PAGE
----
In the summer of 325, the bishops of all provinces were summoned to Nicaea.
This was the first general council in the history of the Church since the Apostolic Council of Jerusalem, the Apostolic council having established the conditions upon which Gentiles could join the Church
The agenda of the synod included:
  1. The Arian question regarding the relationship between God the Father and the Son (not only in his incarnate form as Jesus, but also in his nature before the creation of the world); i.e., are the Father and Son one in divine purpose only or also one in being?
  2. The date of celebration of Pascha/Easter
  3. The Meletian schism
  4. Various matters of church discipline, which resulted in twenty canons
    1. Church structures: focused on the ordering of the episcopacy
    2. Dignity of the clergy: issues of ordination at all levels and of suitability of behavior and background for clergy
    3. Reconciliation of the lapsed: establishing norms for public repentance and penance
    4. Readmission to the Church of heretics and schismatics: including issues of when reordination and/or rebaptism were to be required
    5. Liturgical practice: including the place of deacons, and the practice of standing at prayer during liturgy

Contrary to the claims of some fringe authors and cults, the council did not address any questions regarding the canon of scripture.
The council promulgated twenty new church laws, called canons, that is, unchanging rules of discipline. The twenty as listed in the Nicene and Post-Nicene Fathers are as follows:
1. prohibition of self-castration
2. establishment of a minimum term for catechumens (persons studying for baptism)
3. prohibition of the presence in the house of a cleric of a younger woman who might bring him under suspicion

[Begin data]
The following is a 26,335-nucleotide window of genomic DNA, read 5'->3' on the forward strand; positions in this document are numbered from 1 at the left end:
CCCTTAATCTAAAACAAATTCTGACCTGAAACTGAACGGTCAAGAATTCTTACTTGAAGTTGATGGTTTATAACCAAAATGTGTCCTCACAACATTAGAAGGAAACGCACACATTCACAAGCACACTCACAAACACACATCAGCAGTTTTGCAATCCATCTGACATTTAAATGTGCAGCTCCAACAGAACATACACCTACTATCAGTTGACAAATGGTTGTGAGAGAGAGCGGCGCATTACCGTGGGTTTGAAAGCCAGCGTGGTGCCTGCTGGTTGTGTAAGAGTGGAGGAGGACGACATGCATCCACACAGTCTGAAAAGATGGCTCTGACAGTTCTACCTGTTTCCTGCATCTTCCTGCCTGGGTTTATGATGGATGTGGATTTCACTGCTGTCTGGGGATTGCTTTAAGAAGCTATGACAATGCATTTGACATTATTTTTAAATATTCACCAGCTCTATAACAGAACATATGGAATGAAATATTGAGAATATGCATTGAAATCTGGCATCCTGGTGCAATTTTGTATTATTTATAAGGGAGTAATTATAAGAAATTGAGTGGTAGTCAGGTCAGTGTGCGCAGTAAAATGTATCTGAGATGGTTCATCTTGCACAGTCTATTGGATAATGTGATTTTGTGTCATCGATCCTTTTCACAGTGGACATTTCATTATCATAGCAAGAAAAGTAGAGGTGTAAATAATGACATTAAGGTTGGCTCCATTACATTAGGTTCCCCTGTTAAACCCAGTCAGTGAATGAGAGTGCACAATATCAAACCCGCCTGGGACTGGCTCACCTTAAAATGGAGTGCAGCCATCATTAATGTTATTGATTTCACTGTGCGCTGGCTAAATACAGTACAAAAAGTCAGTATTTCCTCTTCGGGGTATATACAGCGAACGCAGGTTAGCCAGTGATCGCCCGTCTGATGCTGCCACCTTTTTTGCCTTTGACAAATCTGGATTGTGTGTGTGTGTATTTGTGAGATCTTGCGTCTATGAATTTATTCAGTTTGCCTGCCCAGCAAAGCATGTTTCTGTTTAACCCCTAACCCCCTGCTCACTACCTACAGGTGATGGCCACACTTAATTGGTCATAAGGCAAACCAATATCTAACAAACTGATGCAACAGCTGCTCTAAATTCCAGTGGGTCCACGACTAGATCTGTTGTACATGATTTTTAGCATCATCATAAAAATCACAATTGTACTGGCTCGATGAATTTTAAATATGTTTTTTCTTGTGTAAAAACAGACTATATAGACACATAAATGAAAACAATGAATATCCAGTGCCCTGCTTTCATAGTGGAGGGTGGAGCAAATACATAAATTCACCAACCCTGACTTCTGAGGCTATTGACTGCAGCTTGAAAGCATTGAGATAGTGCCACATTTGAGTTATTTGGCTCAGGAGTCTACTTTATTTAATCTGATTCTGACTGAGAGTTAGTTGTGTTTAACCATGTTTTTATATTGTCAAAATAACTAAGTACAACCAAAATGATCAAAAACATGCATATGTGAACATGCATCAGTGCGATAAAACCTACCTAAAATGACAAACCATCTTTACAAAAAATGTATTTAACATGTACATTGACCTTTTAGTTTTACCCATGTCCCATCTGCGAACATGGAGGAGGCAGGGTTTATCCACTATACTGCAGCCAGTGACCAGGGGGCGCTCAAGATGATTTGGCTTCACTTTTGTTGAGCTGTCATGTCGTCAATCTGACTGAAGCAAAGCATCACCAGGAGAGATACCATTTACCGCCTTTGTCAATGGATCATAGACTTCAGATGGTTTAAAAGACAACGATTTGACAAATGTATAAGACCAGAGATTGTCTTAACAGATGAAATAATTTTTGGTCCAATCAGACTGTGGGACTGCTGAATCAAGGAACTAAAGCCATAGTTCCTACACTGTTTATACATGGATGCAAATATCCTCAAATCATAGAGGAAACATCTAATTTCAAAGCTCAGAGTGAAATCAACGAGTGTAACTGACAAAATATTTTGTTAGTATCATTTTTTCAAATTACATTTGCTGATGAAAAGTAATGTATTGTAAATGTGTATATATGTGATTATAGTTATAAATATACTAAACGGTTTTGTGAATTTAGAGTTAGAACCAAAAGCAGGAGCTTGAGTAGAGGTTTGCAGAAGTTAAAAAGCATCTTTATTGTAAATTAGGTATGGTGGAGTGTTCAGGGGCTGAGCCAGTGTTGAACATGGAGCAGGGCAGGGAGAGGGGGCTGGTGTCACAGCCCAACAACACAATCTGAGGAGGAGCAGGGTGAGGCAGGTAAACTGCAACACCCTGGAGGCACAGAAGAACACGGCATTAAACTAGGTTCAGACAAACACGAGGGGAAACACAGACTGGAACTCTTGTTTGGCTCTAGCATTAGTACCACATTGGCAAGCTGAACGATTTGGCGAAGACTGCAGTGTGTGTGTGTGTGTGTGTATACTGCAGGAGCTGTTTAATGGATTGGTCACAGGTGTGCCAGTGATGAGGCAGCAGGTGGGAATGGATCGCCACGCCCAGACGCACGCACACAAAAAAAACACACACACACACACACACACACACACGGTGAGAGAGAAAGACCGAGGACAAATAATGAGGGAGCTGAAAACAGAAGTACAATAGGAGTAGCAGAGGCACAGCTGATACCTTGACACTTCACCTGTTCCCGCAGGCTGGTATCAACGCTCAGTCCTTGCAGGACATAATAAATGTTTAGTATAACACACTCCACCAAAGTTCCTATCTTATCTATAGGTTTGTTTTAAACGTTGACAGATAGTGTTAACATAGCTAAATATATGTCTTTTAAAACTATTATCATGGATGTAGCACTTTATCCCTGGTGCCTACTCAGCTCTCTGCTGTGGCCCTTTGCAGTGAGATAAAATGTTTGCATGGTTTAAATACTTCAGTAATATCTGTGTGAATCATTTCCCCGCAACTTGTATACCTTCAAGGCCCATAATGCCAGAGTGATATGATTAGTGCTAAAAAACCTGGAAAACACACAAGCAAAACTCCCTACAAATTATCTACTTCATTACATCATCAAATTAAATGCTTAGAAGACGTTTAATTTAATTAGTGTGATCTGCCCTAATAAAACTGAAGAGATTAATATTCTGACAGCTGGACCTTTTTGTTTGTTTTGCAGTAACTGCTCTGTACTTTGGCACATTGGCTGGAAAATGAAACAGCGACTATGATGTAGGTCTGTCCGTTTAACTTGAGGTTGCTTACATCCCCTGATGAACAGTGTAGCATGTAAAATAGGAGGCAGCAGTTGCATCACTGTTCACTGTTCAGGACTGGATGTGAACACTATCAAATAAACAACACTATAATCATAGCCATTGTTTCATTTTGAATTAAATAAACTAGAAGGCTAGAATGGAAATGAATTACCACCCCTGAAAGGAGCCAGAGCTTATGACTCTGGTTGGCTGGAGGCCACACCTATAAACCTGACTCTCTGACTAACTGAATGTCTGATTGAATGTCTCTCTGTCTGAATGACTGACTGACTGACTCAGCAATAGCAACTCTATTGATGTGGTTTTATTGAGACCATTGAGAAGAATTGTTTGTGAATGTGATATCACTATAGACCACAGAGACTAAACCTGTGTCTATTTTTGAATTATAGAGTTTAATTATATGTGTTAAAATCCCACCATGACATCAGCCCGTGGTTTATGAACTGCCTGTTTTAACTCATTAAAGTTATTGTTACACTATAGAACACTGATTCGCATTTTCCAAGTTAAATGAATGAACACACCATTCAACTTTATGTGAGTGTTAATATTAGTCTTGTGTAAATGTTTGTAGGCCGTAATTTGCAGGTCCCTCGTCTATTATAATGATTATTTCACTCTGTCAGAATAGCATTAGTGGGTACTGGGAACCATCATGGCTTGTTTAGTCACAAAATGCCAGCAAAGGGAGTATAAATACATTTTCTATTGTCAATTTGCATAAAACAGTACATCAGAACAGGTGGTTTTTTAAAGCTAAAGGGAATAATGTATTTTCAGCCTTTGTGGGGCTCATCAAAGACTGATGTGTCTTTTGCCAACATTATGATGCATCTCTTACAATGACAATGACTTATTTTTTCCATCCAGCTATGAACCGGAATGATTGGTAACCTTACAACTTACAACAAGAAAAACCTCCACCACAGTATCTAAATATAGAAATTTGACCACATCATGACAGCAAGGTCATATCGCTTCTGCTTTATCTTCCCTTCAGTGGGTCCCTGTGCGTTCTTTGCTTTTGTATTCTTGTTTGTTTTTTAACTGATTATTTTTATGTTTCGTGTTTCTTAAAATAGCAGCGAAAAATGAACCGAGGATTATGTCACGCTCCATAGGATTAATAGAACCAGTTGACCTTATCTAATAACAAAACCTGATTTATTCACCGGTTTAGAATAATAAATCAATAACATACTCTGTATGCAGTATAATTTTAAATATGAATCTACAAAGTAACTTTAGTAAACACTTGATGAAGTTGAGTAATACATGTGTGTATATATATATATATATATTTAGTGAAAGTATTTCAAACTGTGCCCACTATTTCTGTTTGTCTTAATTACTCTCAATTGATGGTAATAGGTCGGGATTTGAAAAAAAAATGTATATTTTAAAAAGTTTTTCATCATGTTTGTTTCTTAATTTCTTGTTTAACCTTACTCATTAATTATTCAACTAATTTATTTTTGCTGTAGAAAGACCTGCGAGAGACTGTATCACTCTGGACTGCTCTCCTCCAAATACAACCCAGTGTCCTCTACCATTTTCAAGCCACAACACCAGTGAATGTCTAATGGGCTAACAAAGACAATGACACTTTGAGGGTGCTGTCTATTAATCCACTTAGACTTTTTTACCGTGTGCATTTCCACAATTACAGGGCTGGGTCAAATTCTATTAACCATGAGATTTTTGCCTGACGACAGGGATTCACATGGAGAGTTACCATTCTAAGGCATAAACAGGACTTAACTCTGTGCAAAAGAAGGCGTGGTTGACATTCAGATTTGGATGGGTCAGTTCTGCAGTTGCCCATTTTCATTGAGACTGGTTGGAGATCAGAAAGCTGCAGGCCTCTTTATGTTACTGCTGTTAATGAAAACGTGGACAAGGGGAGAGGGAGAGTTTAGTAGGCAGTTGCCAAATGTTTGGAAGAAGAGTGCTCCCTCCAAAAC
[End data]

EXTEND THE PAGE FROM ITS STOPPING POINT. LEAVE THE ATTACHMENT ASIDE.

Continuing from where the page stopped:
4. ordination of a bishop in the presence of at least three provincial bishops and confirmation by the metropolitan bishop
5. provision for two provincial synods to be held annually
6. exceptional authority acknowledged for the patriarchs of Alexandria (pope), Antioch, and Rome (the Pope), for their respective regions
7. recognition of the honorary rights of the see of Jerusalem
8. provision for agreement with the Novatianists, an early sect
9–14. provision for mild procedure against the lapsed during the persecution under Licinius
15–16. prohibition of the removal of priests
17. prohibition of usury among the clergy
18. precedence of bishops and presbyters before deacons in receiving the Eucharist (Holy Communion)
19. declaration of the invalidity of baptism by Paulian heretics
20. prohibition of kneeling on Sundays and during the Pentecost (the fifty days commencing on Easter). Standing was the normative posture for prayer at this time, as it still is among the Eastern Christians. Kneeling was considered most appropriate to penitential prayer, as distinct from the festive nature of Eastertide and its remembrance every Sunday. The canon itself was designed only to ensure uniformity of practice at the designated times.